The woman frowned at the brochure. "Where did you get this?"
"Wanganui. The Visitors' Centre."
"Well," she shook her head, "It's over five years old. This location closed in 1996. I don't know why they still have the brochures, but all of that information is incorrect."
We were appalled. "We spent the whole morning driving around - we went up to this place..." In the hope that she might take pity on us and open a tiny bottle of kiwi wine for us to try, we explained our morning's quest to the woman, adding (somewhat subtly) that we'd bought several bottles of wine here yesterday after the tasting, so she wouldn't think we were simply kiwifruit wine freeloaders.
She was singularly unimpressed. She took down the name of the visitors' center where we got the brochure and said she'd look into it, and did we want to buy a bottle of the wine?
We started to reiterate the sorrowful story of the long quest for the winery, and expressed our reservations about buying wine we'd never tasted, in the hopes that her heart of stone might melt. I mean, opening one bottle of kiwifruit wine: would it kill her?
Apparently, yes, it would. There was no offer, in spite of the pamphlets and the hours-long quest, to provide us with a taste of anything kiwi-related.
Having come so far, it seemed a shame not to buy the wine, now that it had been shown to us from under the counter; but we'd come this far for a tasting, which we couldn't get, and so we still didn't know what it tasted like. Plus, in some strange way, there was the principle of the thing. The woman was just too hard-hearted, not to mention ashamed of the kiwifruit wine, to buy from. And so we decided, with heavy hearts, to forego the wine itself.
By a stroke of luck, however, we had another brochure for Prenzel's, a distillery that advertised fruit liqueurs and other tasty beverages, with tastings. Distrustful now, we called them, and they assured us that they were still where they were supposed to be, and they were open and happy to help us with tastings. And help they did. Upon hearing of our futile quest and the response we'd gotten at the winery, the woman was appalled. "Well, you won't have that happen to you here! Not opening a bottle indeed, after all that? She should've just let you taste! Well, you know," she lowered her voice to us, "They've just been putting on airs over there ever since they moved..." She ducked under the counter for her tasting bottles, and came up with full hands. "Here. You look like you should try a butterscotch cream schnapps, yes?"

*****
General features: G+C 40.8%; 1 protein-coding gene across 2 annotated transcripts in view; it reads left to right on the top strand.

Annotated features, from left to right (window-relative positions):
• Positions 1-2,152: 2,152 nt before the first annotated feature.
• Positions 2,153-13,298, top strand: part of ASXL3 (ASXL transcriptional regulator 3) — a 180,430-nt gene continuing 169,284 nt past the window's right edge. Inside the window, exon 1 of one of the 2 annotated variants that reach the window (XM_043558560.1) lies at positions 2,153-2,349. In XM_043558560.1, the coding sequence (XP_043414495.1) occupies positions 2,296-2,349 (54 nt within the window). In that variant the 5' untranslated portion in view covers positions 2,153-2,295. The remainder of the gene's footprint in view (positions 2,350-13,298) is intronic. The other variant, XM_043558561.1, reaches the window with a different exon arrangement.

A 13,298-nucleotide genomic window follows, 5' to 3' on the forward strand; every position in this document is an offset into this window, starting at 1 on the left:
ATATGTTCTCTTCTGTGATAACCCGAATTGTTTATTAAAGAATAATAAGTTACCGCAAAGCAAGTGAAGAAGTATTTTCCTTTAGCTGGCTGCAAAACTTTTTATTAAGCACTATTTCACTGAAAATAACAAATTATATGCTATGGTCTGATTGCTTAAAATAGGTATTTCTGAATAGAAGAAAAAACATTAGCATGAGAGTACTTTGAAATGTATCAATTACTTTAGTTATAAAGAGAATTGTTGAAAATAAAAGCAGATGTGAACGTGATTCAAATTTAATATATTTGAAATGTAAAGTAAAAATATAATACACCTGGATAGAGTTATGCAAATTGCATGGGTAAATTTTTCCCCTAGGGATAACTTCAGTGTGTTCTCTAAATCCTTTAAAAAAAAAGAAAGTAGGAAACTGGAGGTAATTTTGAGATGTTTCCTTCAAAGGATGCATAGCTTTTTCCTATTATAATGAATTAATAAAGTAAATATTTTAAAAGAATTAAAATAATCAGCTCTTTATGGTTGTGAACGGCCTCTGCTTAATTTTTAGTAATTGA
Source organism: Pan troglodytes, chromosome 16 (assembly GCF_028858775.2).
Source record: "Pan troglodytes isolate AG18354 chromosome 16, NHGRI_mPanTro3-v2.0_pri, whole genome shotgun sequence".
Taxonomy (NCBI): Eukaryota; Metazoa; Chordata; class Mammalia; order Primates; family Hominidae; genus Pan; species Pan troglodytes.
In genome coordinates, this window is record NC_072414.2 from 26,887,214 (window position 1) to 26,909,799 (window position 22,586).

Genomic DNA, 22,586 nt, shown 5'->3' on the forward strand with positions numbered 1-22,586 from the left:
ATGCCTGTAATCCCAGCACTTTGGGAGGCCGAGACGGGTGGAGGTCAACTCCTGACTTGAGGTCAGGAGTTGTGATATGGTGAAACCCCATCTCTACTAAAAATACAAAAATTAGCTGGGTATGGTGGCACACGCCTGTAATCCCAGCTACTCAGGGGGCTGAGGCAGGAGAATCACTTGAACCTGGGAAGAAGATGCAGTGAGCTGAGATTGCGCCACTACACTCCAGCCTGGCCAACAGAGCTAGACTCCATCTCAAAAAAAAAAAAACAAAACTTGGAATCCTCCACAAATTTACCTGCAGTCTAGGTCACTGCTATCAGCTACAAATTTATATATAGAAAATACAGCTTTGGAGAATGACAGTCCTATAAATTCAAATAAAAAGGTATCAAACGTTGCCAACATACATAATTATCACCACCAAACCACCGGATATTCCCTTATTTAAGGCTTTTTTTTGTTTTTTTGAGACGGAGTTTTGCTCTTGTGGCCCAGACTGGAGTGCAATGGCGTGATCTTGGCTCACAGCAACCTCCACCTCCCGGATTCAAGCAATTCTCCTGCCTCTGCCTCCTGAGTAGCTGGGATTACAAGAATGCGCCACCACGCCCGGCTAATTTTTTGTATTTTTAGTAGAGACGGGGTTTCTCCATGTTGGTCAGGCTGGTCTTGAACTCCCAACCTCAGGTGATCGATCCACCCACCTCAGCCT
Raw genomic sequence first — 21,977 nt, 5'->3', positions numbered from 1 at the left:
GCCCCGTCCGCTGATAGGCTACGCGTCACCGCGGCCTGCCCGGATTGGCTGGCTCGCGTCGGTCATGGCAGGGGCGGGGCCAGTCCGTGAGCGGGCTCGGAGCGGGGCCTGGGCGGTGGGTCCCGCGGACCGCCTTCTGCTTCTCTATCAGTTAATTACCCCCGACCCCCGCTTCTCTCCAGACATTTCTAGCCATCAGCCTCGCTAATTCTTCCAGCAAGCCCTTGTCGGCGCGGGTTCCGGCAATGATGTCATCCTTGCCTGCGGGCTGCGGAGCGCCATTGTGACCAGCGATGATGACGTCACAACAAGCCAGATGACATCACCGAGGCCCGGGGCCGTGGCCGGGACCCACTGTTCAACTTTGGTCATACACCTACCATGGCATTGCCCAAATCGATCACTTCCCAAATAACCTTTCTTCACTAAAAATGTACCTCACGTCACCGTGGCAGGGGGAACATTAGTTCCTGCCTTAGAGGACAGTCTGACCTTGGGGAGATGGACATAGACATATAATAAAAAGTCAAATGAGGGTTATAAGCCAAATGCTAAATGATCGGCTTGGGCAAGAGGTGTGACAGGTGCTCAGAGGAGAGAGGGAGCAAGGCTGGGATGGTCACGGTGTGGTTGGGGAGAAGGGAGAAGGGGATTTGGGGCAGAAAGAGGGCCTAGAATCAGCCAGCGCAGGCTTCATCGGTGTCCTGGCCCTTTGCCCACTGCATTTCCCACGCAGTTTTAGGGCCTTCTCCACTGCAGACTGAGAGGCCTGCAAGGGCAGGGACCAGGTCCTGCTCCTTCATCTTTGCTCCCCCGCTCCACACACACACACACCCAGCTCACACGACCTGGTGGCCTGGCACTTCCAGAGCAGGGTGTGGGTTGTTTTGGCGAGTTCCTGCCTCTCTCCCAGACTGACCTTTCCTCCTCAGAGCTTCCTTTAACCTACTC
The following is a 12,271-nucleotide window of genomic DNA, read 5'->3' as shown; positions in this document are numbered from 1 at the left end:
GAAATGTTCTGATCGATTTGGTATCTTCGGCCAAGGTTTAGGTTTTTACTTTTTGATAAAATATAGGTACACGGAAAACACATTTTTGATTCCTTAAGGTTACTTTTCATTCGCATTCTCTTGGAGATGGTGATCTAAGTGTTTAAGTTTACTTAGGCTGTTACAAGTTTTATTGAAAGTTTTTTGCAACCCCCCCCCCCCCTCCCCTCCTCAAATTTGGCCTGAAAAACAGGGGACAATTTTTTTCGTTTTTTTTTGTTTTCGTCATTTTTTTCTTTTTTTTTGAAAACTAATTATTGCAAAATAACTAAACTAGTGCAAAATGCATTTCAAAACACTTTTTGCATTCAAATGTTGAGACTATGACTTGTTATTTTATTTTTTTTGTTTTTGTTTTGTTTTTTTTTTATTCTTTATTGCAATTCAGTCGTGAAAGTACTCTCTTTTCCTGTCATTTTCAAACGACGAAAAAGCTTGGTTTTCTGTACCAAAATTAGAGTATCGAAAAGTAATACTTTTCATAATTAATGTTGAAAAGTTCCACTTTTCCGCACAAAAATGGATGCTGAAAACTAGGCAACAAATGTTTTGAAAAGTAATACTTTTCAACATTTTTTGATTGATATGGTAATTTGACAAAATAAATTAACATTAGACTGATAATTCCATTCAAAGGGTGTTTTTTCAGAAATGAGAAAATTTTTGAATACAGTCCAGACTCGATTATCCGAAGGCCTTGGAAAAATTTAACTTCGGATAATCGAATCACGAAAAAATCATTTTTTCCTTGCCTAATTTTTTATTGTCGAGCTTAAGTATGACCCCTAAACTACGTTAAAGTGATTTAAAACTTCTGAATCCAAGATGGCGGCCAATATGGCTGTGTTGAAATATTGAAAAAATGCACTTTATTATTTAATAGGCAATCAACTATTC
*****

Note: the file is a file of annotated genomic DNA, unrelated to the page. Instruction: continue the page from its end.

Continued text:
We did indeed. We tried the butterscotch schnapps with cream, the Chocomulu chocolate liqueur with peppermint, the lemon twist, the honey liqueur (I had to buy it), various dry distillations of fruit - all really fantastic and decadent. Best of all we got to try a kiwifruit schnapps, just now distilled, being sent up to the bottlers that very day. Wow, that was some good stuff. I love a good dry fruit schnappps, like Kirschwasser or Pere William, and this was definitely up there in the top ten I've tried. I couldn't buy any, because it hadn't been bottled yet - she was serving it out of an old milk container, after all! - but at least I could taste it and hope for the future!
The woman at Prenzel's truly brought us out of our kiwi wine slump. She was our knight in shining armor. She took the brochure and decided to call the Wanganui Visitor's Center herself, even though it really wasn't her problem, because things like this just shouldn't be happening. She was quite genuine in her solicitousness, and she plied us with liqueurs and fabulous olive oils and vinaigrettes, showing us that really, it's not about kiwifruit wine itself, it's about tasting new beverages, and there are plenty out there in the world. And we agreed, chatting with her about everything, and eventually, because they were so damn good, ended up buying a good many of the products she had on offer anyway. (And yet, from her attitude, it was clear that she wasn't necessarily expecting us to buy. She wanted us to feel better about the area, and so she was being very kind; it wasn't about getting us to buy stuff.)
So we didn't end up in a kiwifruit winery, but we tasted kiwi schnapps and honey liqueur and fabulous avocado vinaigrettte and more, and it ended up just as good, if not better. The moral of the story? Just start off at Prenzel's. Your day will go better. And the people working there are much friendlier than at Mills Reef!
8. August 2003